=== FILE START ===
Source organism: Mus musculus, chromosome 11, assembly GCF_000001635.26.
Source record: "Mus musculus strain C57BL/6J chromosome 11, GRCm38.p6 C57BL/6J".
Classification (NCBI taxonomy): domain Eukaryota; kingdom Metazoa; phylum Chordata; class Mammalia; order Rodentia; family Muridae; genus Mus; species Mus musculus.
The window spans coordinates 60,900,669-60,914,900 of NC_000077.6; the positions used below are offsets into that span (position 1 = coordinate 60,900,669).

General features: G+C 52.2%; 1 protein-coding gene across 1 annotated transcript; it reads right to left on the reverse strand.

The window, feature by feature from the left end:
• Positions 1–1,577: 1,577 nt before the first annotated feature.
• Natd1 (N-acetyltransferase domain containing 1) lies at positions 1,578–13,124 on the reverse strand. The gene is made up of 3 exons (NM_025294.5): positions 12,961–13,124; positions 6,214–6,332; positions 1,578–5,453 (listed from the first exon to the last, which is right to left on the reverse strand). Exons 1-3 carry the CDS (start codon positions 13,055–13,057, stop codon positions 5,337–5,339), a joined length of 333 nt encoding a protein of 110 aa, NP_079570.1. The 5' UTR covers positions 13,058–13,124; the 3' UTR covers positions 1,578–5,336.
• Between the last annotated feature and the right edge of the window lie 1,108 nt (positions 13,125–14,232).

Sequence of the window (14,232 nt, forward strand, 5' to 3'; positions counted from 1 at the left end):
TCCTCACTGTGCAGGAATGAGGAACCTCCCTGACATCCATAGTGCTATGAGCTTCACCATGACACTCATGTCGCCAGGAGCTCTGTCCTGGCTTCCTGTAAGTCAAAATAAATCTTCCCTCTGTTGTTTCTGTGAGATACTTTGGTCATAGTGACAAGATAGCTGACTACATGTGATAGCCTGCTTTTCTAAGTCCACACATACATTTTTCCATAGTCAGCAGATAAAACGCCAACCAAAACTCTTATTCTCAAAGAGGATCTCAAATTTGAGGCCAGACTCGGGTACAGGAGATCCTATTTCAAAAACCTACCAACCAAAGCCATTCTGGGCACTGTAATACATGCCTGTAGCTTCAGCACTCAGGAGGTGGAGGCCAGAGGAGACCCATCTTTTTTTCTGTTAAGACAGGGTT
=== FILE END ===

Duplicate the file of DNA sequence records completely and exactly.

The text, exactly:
Source organism: Mus musculus, chromosome 11, assembly GCF_000001635.26.
Source record: "Mus musculus strain C57BL/6J chromosome 11, GRCm38.p6 C57BL/6J".
Classification (NCBI taxonomy): domain Eukaryota; kingdom Metazoa; phylum Chordata; class Mammalia; order Rodentia; family Muridae; genus Mus; species Mus musculus.
The window spans coordinates 60,900,669-60,914,900 of NC_000077.6; the positions used below are offsets into that span (position 1 = coordinate 60,900,669).

General features: G+C 52.2%; 1 protein-coding gene across 1 annotated transcript; it reads right to left on the reverse strand.

The window, feature by feature from the left end:
• Positions 1–1,577: 1,577 nt before the first annotated feature.
• Natd1 (N-acetyltransferase domain containing 1) lies at positions 1,578–13,124 on the reverse strand. The gene is made up of 3 exons (NM_025294.5): positions 12,961–13,124; positions 6,214–6,332; positions 1,578–5,453 (listed from the first exon to the last, which is right to left on the reverse strand). Exons 1-3 carry the CDS (start codon positions 13,055–13,057, stop codon positions 5,337–5,339), a joined length of 333 nt encoding a protein of 110 aa, NP_079570.1. The 5' UTR covers positions 13,058–13,124; the 3' UTR covers positions 1,578–5,336.
• Between the last annotated feature and the right edge of the window lie 1,108 nt (positions 13,125–14,232).

Sequence of the window (14,232 nt, forward strand, 5' to 3'; positions counted from 1 at the left end):
TCCTCACTGTGCAGGAATGAGGAACCTCCCTGACATCCATAGTGCTATGAGCTTCACCATGACACTCATGTCGCCAGGAGCTCTGTCCTGGCTTCCTGTAAGTCAAAATAAATCTTCCCTCTGTTGTTTCTGTGAGATACTTTGGTCATAGTGACAAGATAGCTGACTACATGTGATAGCCTGCTTTTCTAAGTCCACACATACATTTTTCCATAGTCAGCAGATAAAACGCCAACCAAAACTCTTATTCTCAAAGAGGATCTCAAATTTGAGGCCAGACTCGGGTACAGGAGATCCTATTTCAAAAACCTACCAACCAAAGCCATTCTGGGCACTGTAATACATGCCTGTAGCTTCAGCACTCAGGAGGTGGAGGCCAGAGGAGACCCATCTTTTTTTCTGTTAAGACAGGGTT